Wrested Scriptures Made Plain                  

                                                                                   By W.E. Shepard                                                    

                                                   “There is none righteous, no, not one.”—Rom. 8:10.                            

Here we again face the necessity of studying the context to enable us to understand properly the meaning of a verse. To take out this segment of the text and declare that there is none righteous, no, not one, will at once entangle a person in such a snarl of contradiction that he will be hopelessly unable to extricate himself.

The word of God properly understood does not contradict itself. When we find some statement which is an apparent discrepancy, which fly in the face of the general tenor of the Scriptures, we should neither expose our ignorance in the wrong use of it, nor practice wrong in “handling the word of God deceitfully.”

That it really means that there is none righteous in the world, we would place this portion of the text, “There is none righteous, no, not one,” alongside of the practical teaching of God’s word, we would at once find ourselves in a dilemma, and the odds would be against us.

Let us place by the side of it a few verses like the following:

“Little children, let no man deceive you; he that doeth righteousness is righteous, even as He is righteous.”—I John 3 :7.

It would seem from this text that John was warning them against those who claimed there were none righteous, declaring that “he that doeth righteousness is righteous.”

“If ye know that He is righteous, ye know that every one that doeth righteousness is born of Him.”—I John 2:29.

“And they (Zacharias and Elizabeth) were both righteous, walking in all the commandments and ordinances of the Lord blameless.”—Luke 1:6.

“The effectual, fervent prayer of a righteous man availeth much.”—Jas. 5:6.

“For verily I say unto you, That many prophets and righteous men have desired to see those things which ye see, and have not seen them.”—Matt. 13:17.

Thus, we find that instead of there being none righteous, no, not one, the Word shows the number to be “many.”

The Scriptures abound both in precept and in examples of righteousness. If the atonement of Jesus cannot make men righteous, we ask, What can it do? Our own righteousness, we confess, is “filthy rags,” and Jesus said, “Except your righteousness should exceed the righteousness of the scribes and Pharisees, ye shall in no case enter into the kingdom of heaven.”—Matt. 5:20.

We must have the inwrought righteousness of Christ. Not a robe simply, that covers our unrighteousness, leaving us sinful and unholy, but His righteousness imparted to us.

“If we confess our sins, He is faithful and just to forgive us our sins, and to cleanse us from all unrighteousness.”—I John 1:9.  If all unrighteousness is cleansed away, then certainly there is righteousness in its place. If the atonement of Christ cannot get down as deep as sin has gone, it must be a failure. But who would say that Christ made a failure in His atonement?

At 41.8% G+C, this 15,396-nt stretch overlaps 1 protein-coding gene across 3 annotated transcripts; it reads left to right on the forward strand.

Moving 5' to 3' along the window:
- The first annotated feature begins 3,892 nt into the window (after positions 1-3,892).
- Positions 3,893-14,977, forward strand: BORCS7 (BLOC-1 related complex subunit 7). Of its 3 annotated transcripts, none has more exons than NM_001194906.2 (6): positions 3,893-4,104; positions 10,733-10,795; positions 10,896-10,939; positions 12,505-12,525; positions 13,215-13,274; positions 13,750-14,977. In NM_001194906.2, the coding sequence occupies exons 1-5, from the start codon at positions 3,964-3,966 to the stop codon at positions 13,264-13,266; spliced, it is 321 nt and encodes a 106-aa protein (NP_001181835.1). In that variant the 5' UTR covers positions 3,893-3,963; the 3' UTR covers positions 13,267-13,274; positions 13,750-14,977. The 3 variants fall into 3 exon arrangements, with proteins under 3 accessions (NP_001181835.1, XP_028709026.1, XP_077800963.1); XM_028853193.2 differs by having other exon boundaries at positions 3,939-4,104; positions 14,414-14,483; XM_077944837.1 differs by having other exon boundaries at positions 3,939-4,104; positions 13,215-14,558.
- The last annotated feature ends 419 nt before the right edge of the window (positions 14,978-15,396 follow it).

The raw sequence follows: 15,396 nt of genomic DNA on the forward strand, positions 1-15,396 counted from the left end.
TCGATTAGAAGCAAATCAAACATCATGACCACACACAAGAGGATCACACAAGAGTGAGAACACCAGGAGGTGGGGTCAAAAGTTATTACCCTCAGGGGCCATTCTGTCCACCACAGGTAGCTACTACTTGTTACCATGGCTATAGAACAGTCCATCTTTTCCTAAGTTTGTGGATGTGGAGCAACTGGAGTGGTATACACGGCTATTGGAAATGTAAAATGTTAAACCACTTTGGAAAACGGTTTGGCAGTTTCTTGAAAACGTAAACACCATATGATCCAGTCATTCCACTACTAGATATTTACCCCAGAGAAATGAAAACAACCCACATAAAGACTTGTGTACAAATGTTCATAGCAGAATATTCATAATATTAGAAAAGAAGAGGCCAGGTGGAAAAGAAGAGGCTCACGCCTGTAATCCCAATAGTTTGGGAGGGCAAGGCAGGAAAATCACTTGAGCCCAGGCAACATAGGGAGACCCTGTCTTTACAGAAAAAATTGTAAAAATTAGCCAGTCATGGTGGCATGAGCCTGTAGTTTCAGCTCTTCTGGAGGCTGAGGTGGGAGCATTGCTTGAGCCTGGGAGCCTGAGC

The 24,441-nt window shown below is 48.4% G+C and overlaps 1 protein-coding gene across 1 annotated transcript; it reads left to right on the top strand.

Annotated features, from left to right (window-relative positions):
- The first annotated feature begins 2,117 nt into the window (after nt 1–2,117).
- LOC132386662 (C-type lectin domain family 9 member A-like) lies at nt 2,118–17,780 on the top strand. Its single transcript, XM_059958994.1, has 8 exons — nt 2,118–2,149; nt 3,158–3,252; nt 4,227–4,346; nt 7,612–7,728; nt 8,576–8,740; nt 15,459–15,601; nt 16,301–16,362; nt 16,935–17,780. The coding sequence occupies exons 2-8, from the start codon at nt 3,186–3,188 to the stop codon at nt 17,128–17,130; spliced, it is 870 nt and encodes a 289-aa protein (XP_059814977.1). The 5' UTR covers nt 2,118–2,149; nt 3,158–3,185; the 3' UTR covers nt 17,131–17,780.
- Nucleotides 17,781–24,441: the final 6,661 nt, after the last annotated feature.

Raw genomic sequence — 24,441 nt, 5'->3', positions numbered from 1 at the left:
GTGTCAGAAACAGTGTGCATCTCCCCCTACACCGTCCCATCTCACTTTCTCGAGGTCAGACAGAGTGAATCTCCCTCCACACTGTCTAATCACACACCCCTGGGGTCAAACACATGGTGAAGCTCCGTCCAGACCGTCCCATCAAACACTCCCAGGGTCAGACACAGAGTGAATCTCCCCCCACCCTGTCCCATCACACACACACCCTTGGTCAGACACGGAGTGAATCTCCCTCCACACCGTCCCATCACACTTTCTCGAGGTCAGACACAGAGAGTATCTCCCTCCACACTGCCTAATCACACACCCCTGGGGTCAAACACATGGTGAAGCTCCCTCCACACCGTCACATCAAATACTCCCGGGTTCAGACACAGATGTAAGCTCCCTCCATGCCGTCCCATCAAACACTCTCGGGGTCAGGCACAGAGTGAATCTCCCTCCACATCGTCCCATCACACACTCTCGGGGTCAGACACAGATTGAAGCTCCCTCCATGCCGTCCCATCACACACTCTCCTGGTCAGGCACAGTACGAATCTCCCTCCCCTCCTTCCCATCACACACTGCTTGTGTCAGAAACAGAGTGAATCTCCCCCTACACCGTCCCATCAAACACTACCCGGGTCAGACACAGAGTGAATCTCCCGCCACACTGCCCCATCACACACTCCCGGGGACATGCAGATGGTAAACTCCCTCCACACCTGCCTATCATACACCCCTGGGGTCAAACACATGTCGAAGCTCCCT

There is so much ignorance abroad in the land. So many seem to think that it makes very little difference if they do “sin a little.” They claim that one cannot help sinning some every day in word, thought and deed. They forget, or else are awfully ignorant, that the Word is extremely prohibitory on that line. Hear the Word of the Lord:

     “Stand in awe and sin not.”—Psalm 4:4.                                    

     “Awake to righteousness and sin not.”—I Cor. 15:34.                                   

     “Go and sin no more.”—John 8:11.                                 

     “How shall we, that are dead to sin, live any longer therein ?“—Rom. 6:2.                              

     “He that committeth sin is of the devil.”—I John 3:8.                                   

     “Whosoever is born of God doth not commit sin.”—I John 3:9.                                  

          “Whosoever abideth in Him sinneth not.”—1 John 3:6.                                     


“The soul that sinneth, it shall die.”—Ez. 4:18. We fail to see how anybody can read such commands, warnings and assertions, and then fly in the face of them all and think that sin is of little consequence. Beware! “Be sure your sin will find you out.”—Num. 32:23. One would better trifle with chain lightning than with sin. In view  of the coming judgment, when the hearts of men will he weighed in the balances of divine justice, when sin will be sized up in its awful blackness~ and heinousness, let us see to it that none of the accursed thing he found upon our souls.

Sin and salvation are incompatible. They will not mix any more than oil and water. Saints can not be sinners at the same time. One cannot live in the kingdom of God and the kingdom of the world simultaneously. We have read of “natural~ law in the spiritual world.” The property of impenetrability obtains in the spiritual realm. Two bodies cannot occupy the same space at the same  time. Neither can one body be in two places at the same time. One cannot be dwelling in the light of God and also be in darkness. He cannot  be in the service of Christ and simultaneously in the service of sin.

“Thou shalt call His name Jesus, for He shall save His people from their sins.”—Matt. 1:21.1  Not saved in one’s sins, but from them. What is a sinner? Let us see. A liar is one who lies; a deceiver is one who deceives; a murderer is one who murders; a sinner must be one who sins. What is a Christian? A Mohammedan is a follower of Mohammed; a Confucianist is a follower of Confucius; a Christian is a follower of Christ. How did Christ act? He “was holy, harmless, un­defiled and separate from sinners.”—Heb. 7:26. “As He is, so are we in this world.”—I John 4:17. Are we Christians? Are we followers of the meek and lowly Jesus? Are we imitators of that heavenly example? To say that one is a Christian and yet a sinner is about as ridiculous as to say that one is a truthful liar, an honest thief, an intelligent idiot, a healthy invalid, a living corpse, or a holy devil.

We are persuaded, though, that many times, when there is dispute on these questions, there is a greater difference in terms than in actual belief.